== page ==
Fermata Indústria Fonográfica Ltda. – 30.024 (Brazil, 1981)
Purchase reissue: http://bit.ly/2sUy9Zg
00:00 A1. Estória II
09:30 A2. Wave Song
17:34 B1. Dimensões Para Quatro Teclados
23:22 B2. Estória IV
The legendary debut of Jocy De Oliveira – and a landmark classic from the 70s Brazliian Electronic music scene. To quote Keith Fullerton Whitman, this is the “lost Tropicalia / Psych / free-Vocal / Ring-Modulator freakout / jam hybrid that you’ve only dreamt about!”
It is difficult to overstate the importance of Jocy De Oliveira. Defined by a body of singular music spanning seven decades, within the histories and continuing legacies of avant-garde practice, she is without equivalent. Her work is a lens – a window into breadth, idealism, and actualities of her many eras – of all the possibilities they’ve held. While she remains a widely celebrated voice in her own country – Brazil, perhaps more than any other figure, Oliveira’s life and career, with her album Estórias Para Voz, Instrumentos Acústicos e Eletrônicos from 1981 – resonating through a shimmering body of organised sound, unveils truths lingering in the shadows – histories long suppressed and lost – the sins suffered by the Latin American avant-garde, with the actualities of its astounding heights.
Oliveira began her career as a concert pianist, dedicated to the cutting edge works of the avant-garde. She left Brazil at young age to study in America and Europe, before being recruited by major orchestras across both continents – working under Stravinsky, and having pieces written for her and premiering of works by Berio, Xenakis, Santoro, Cage, and Manuel Enriquez. Her rendering of Messiaen’s Catalogue D’Oiseaux is still widely held as the definitive version. During the early 1960’s, Oliveira shifted her efforts toward composition. A wildly restless creative mind, she embarked on a process of folding organised sounds across nearly every context it could inhabit – public and private interventions, theatre, installations, film, video, tape, as much as the concert hall – blurring the lines between performance and composition, incorporating diverse media well beyond the world of sound. In 1961, within a collaborative theatre work written with Luciano Berio – Berio Apague Meu Spot Light, she instigated the first performance of electronic music staged in Brazil. In 1968 she joined Pauline Oliveros and Annea Lockwood as one of the only women asked to contribute to the legendary publication Source: Music of the Avant Garde – entering its fourth and seventh editions, and became its sole Latin American contributor. Only the beginnings of what, over the coming decades, would rise as her singular and astounding body of achievement and work.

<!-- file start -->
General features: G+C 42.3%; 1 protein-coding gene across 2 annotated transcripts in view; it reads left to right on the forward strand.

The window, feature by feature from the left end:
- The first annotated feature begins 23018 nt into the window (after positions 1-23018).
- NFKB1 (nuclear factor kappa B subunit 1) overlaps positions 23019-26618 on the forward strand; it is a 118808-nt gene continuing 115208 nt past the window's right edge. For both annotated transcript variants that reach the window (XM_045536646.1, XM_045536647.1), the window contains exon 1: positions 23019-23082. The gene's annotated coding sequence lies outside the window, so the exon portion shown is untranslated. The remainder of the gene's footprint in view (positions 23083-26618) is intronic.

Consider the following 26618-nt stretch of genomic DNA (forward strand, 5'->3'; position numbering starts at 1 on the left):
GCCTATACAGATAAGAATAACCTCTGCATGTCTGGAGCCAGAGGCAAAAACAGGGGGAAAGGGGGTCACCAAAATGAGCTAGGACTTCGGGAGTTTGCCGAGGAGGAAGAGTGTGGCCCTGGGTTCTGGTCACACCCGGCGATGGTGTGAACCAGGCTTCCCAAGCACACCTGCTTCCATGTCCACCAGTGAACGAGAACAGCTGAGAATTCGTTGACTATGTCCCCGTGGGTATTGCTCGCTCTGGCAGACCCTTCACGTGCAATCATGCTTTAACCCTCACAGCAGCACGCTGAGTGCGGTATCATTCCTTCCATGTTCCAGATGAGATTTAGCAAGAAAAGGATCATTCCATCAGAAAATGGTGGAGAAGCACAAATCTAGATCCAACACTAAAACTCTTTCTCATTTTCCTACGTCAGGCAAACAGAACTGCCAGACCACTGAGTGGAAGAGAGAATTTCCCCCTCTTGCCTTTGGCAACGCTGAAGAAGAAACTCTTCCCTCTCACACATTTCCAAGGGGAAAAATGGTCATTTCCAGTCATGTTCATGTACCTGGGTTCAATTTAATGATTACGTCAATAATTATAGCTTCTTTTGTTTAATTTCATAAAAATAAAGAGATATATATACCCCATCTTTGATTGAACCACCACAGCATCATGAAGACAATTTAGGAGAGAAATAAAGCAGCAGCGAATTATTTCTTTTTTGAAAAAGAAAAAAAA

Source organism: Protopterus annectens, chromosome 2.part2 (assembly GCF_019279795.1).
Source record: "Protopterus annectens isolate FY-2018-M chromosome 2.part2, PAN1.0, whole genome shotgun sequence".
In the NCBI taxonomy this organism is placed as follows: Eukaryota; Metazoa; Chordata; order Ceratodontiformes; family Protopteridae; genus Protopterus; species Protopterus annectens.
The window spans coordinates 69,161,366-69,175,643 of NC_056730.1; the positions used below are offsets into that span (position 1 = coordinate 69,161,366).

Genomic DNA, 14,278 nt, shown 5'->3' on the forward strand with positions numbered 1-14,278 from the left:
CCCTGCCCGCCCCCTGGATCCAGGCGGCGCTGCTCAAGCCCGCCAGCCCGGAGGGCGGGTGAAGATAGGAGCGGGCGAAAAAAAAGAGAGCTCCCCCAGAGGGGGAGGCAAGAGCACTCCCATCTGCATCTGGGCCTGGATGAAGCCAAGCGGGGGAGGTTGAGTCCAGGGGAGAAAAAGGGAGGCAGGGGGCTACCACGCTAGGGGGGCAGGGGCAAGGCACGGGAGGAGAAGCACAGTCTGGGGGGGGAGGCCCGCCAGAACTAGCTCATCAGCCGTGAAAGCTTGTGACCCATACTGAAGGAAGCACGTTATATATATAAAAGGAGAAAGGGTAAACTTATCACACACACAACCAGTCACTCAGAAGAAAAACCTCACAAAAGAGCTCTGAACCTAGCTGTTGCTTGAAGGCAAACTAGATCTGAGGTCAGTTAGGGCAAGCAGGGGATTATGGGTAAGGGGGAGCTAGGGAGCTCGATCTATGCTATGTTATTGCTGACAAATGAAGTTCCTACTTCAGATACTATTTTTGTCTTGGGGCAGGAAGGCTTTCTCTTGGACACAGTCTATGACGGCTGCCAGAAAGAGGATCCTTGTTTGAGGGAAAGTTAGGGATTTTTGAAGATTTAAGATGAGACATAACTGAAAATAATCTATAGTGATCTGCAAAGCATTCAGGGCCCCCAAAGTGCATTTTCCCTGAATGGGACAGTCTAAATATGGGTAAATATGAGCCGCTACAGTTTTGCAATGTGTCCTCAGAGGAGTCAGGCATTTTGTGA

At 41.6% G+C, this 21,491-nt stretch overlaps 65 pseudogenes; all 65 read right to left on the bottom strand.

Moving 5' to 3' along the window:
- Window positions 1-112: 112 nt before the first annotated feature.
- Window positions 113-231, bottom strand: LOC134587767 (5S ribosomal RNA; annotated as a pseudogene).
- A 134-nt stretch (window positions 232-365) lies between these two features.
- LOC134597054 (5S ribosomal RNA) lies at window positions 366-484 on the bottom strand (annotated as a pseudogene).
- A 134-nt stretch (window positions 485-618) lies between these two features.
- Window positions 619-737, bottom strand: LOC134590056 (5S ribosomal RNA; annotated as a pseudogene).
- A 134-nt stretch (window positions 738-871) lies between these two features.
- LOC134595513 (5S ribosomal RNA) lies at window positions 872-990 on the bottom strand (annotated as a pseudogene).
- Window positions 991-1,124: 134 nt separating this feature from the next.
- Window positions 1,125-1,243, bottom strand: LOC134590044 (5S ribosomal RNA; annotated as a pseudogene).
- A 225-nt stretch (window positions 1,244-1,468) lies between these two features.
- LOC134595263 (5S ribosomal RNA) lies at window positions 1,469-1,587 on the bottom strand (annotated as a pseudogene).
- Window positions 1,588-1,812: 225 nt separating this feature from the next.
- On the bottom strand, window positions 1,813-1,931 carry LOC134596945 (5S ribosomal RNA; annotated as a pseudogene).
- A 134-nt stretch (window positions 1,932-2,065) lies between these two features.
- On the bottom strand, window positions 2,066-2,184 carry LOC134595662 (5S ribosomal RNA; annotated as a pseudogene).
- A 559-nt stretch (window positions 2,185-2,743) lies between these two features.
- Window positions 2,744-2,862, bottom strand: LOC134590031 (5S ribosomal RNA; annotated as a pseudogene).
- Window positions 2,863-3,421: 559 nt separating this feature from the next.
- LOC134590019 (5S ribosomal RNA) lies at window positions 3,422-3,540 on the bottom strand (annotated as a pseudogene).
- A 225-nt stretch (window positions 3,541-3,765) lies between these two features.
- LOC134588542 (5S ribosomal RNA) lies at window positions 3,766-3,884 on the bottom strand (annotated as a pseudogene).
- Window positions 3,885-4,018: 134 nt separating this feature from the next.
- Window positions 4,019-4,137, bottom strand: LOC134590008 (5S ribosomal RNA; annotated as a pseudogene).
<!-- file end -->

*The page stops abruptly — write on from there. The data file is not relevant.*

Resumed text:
Released in 1981, during the last years of her country’s military dictatorship, Estórias Para Voz, Instrumentos Acústicos e Eletrônicos was met by controversy before quickly sinking from view – heard by almost no one beyond Brazil’s borders. Among the most astounding realisations of electroacoustic process ever recorded – a work of shimmering beauty and potential, across its two sides, Oliveira yields works which level the field. A series of sonic stories for voice, and acoustic and electronic instruments – prepared piano, violin, percussion, synthesizers, electric celesta, etc, it the album’s singularity, culture, humanity, and introspection which can not be displaced. Like its composer, Estórias Para Voz, Instrumentos Acústicos e Eletrônicos is Brazilian, and to be be Brazilian, is to be many things at once. It’s works draws on a diverse range of the country’s musics and percussion traditions, as well as Indian raga structures, and Japanese Shomyo singing – inspired in part by the sounds of immigrant communities within Sao Paulo, the city where Oliveira grew up. Across the album’s breadth, electronic music returns home – distilling the entirety of Oliveira’s being, radically diverse culture, and idealism. A work of profound democracy, optimism, and truth – reforming history, and in so doing, placing the future of the avant-garde back into its own hands.